As it stands however these are NOT new drugs and all that is happening is an attempt to allow them to be scheduled by the FDA as "suitable to Mech Valves" (which currently they are not).

Given that mech valvers represent perhaps 5% of the OA market its clearly just On-X looking for another marketing angle.

BTW, have you priced these drugs?
 

dick0236

Eat the elephant one bite at a time
VR.org Supporter
Joined
Feb 10, 2007
Messages
3,008
Location
louisville, KY USA
[QUOTE="pellicle, post: 898149, member: 12469

Personally I like the devil I know

[/QUOTE]

I could not agree more! It is pretty safe for me to say that since I am one of the longest patients ever to take warfarin. I have also had a stroke while on warfarin(Coumadin) in 1974......and absolutely no problems since. That stroke was due to my ignorance of warfarin as well as the ignorance of the medical community that was managing my ACT. Today, that ignorance, generally, no longer exists among educated patients (not sure about many docs). If you are young, under 60, and have the sense to follow simple instructions........and want to minimize your risk of further surgical intervention.......take that little pill. If you are older it's a toss-up......just pray you don't need a followup surgical intervention in your 80's.
 

jlcsn2015

Well-known member
Joined
Sep 21, 2015
Messages
95
Location
Toronto
true ... but with research dollars being what they are (and I'm still betting they haven't recouped the costs on the last "wonderDrug") I won't hold my

Maybe yes maybe no, one thing is for sure, nothing is for ever true, and everything changes
and every body has different point of reference and personal opinions,
There are no absolutes,
I use warfarin and is ok , for me better than tissue, "for me "
Something better comes along, sure, i take it,
Of course, you can always stick to what you know, that is normal human experience,
Every body has his own perspective, the best about this forum, is that there are no rights and wrongs,
Not even the Cardiologists can choose a 1 solution fits all, part of life, is a dynamic system of multivariable connotations
changing over time as any differential equation...
 

Protimenow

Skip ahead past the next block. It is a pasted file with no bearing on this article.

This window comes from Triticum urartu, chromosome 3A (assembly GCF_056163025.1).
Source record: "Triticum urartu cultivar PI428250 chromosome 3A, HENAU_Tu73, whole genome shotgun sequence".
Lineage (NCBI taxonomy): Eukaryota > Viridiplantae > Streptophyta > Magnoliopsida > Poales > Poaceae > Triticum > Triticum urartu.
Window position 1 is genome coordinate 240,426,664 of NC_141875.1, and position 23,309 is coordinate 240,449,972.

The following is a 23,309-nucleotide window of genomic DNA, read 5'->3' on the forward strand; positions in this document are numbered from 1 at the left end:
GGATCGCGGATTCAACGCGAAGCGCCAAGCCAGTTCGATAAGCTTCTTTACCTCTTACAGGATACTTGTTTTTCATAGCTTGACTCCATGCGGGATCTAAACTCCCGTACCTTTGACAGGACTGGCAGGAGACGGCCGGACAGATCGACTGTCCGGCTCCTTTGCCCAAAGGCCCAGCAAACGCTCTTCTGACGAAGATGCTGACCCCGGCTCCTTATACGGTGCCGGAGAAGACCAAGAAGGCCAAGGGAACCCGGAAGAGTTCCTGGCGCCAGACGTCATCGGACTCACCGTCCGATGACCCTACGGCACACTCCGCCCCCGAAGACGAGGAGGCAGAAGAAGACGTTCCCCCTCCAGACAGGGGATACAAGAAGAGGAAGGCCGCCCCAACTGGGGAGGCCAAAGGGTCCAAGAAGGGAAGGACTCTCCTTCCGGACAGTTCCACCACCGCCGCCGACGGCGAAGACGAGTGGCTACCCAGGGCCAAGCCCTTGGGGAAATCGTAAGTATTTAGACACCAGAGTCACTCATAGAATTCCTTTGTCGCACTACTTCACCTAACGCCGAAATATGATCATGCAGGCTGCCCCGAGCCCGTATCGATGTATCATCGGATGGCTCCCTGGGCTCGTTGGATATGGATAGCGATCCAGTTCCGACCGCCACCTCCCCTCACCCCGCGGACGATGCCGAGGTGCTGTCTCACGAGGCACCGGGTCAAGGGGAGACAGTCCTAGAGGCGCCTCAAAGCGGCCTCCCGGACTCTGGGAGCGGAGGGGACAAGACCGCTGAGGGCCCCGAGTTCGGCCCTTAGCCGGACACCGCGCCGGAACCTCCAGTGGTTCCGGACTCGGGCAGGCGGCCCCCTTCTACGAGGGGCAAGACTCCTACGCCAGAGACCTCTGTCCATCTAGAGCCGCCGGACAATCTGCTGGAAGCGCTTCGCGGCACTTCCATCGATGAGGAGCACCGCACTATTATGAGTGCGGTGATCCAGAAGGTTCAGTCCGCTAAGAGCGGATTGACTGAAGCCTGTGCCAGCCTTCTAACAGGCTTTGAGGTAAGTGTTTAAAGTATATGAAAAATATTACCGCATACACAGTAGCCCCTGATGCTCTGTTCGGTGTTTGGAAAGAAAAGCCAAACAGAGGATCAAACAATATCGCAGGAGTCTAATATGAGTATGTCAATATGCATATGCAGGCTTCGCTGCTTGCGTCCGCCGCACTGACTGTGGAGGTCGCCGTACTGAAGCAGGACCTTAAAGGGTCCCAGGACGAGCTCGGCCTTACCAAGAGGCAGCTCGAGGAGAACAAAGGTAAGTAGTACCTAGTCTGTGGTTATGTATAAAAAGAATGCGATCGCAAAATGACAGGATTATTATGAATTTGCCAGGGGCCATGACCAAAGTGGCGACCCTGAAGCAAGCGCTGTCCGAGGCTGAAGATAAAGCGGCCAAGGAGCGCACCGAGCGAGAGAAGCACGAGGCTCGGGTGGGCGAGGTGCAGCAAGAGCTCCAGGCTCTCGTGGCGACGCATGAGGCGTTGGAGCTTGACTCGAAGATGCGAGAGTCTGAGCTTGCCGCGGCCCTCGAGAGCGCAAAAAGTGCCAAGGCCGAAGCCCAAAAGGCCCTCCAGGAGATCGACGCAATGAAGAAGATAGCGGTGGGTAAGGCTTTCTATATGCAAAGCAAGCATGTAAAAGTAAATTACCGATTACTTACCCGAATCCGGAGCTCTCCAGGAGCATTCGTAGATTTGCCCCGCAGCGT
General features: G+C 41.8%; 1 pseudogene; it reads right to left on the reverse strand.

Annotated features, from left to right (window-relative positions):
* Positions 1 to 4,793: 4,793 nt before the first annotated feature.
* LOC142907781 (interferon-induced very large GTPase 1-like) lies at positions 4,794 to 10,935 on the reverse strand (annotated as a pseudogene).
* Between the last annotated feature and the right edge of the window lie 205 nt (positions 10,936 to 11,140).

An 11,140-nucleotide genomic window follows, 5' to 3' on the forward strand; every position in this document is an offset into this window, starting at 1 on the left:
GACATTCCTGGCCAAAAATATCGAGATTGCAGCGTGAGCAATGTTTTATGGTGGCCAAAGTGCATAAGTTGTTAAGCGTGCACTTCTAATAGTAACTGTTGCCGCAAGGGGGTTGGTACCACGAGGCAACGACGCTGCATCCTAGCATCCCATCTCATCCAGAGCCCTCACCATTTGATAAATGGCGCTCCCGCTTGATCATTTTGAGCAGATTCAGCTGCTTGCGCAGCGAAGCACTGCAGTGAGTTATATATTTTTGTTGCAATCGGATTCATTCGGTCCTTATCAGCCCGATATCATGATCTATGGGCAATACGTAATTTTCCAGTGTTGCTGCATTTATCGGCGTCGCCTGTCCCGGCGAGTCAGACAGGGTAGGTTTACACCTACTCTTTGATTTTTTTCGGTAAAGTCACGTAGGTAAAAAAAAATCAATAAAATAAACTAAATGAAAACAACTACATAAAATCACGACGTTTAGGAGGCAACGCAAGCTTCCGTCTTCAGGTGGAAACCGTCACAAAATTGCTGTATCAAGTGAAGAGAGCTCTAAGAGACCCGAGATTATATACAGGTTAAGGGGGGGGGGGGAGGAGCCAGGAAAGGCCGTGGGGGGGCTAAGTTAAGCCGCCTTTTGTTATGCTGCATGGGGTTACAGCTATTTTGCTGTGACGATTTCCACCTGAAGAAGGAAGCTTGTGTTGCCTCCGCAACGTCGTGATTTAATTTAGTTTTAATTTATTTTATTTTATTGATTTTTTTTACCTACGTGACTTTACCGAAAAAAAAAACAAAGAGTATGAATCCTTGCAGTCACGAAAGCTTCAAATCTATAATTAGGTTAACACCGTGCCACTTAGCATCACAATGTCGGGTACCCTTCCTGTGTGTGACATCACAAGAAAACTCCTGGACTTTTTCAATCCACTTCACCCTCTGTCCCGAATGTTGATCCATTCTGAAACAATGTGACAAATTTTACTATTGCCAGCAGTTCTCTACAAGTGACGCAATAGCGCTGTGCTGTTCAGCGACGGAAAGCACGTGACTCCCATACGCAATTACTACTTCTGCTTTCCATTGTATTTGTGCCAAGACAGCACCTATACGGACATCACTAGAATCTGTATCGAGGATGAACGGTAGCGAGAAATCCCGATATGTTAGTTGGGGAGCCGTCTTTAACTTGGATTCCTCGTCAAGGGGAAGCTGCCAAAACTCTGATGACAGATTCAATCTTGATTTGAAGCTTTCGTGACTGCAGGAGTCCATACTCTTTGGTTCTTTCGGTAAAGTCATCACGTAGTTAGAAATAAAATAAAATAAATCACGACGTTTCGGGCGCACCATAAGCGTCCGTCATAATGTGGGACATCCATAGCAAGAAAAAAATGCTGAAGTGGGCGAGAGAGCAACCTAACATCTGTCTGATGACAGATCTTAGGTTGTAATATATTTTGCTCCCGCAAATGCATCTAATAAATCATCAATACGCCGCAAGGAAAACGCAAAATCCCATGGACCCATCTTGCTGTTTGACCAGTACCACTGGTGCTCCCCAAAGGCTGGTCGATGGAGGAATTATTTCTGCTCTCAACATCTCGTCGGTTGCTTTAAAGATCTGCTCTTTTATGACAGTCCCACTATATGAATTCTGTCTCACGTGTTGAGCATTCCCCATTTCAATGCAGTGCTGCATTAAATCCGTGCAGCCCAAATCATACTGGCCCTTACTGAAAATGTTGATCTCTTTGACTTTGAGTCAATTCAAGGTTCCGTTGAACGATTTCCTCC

Well-known member
Joined
Aug 10, 2010
Messages
3,560
Location
California
If something better comes along, I'm not sure that I'd take it.

By something better, you probably meant an anticoagulant that doesn't require weekly testing. If, for example, one of the other anticoagulants (Eliquis, perhaps, or one of the others) gets FDA approval, my choice would be $16 a day (if I'm correct, it's about $8 a pill and I think you need two pills a day) versus warfarin (maybe five or six dollars a month - usually less if you don't need a few pills to make up your daily dose), and a weekly self-test.

For me, it would be no contest -- I'll stick with Warfarin.

Of course, the manufacturer of the alternate drug will do its best to make warfarin appear to be a harmful, dangerous drug. They'll probably circulate the stuff about warfarin being 'Rat Poison.' They'll send their detail people with pens, wall clocks, and other tchahtchkes selling the doctors on the perils of warfarin, and probably have special dinners and other events with some paid speaker talking about demon warfarin after feeding the doctors a $50 dinner. They may even compensate them for their time.

Unless the FDA pulls warfarin - and there's no reason that I can imagine for doing this (other than some gifts to a regulator), I'll stick with warfarin -- unless I'm dead first.
 

pellicle

Professional Dingbat
Joined
Nov 4, 2012
Messages
7,128
Location
Queensland, OzTrayLeeYa
Maybe yes maybe no, one thing is for sure, nothing is for ever true, and everything changes
and every body has different point of reference and personal opinions,
There are no absolutes,
agreed

but some things remain true for such significant amounts of time as to be within our life times unchanging, such as:
  • the biggest influence on human health has been clean water and sanitation
  • there are still only a few essential medications upon which humanity relies and these are usually the cheapest
  • the most expensive changes usually effect the smallest groups
  • like it or not we're one of the smallest groups
everyone can have an opinion ... but sometimes facts and scientific evidence are useful things
 

Protimenow

Well-known member
Joined
Aug 10, 2010
Messages
3,560
Location
California
The auras that many of us get are 'orphan' symptoms -- not lucrative enough for any pharmaceutical company to work on a 'cure.' It's likely that the cure will be worse than the problem.
 

jlcsn2015

Well-known member
Joined
Sep 21, 2015
Messages
95
Location
Toronto
ASA Question: I have been using 81mg ASA + Warfarin as per On-X recommendations for my AVR, normaly my INR is some where in the 2 - 2.8 Range, On-X 1.5 -2 is said to be safe, but i have always aimed at 2+.

Currently 67, and it seems the "Long-Term" ASPIRIN intake needs to be stopped due to kidneys concern.

Would like to hear your comments about NOT using the ASA, and what levels of INR would be safe in order to avoid issues,

I dont think people with St Jude AVR are taking aspirin, but dont know if ASA is a general add-on that all people with mech valves take

Looking forward to hear from you,
 

Protimenow

Well-known member
Joined
Aug 10, 2010
Messages
3,560
Location
California
I wouldn't worry about low dosage aspirin, unless you ALREADY have kidney issues. Many of us, myself included, have been taking one tablet daily with no negative effects.

I have a St. Jude mechanical valve, but stopped it for a while because I'll be taking Plavix for another ten months or so. Once I'm off Plavix (if I live that long), I'll go back to my daily low dose aspirin.

Also -- there's no advantage, and probable risk, to keeping your INR above 2 (as you're doing). On-X seems to have been using the 'lower INR' argument as a reason not to use any other prosthetic valve -- but there's really no difference to activities, quality of life, or other issues whether you keep your INR between 1.5 and 2 (not advisable) or between 2 and 3.5 or so.
 
Last edited:
2

Latest posts

Top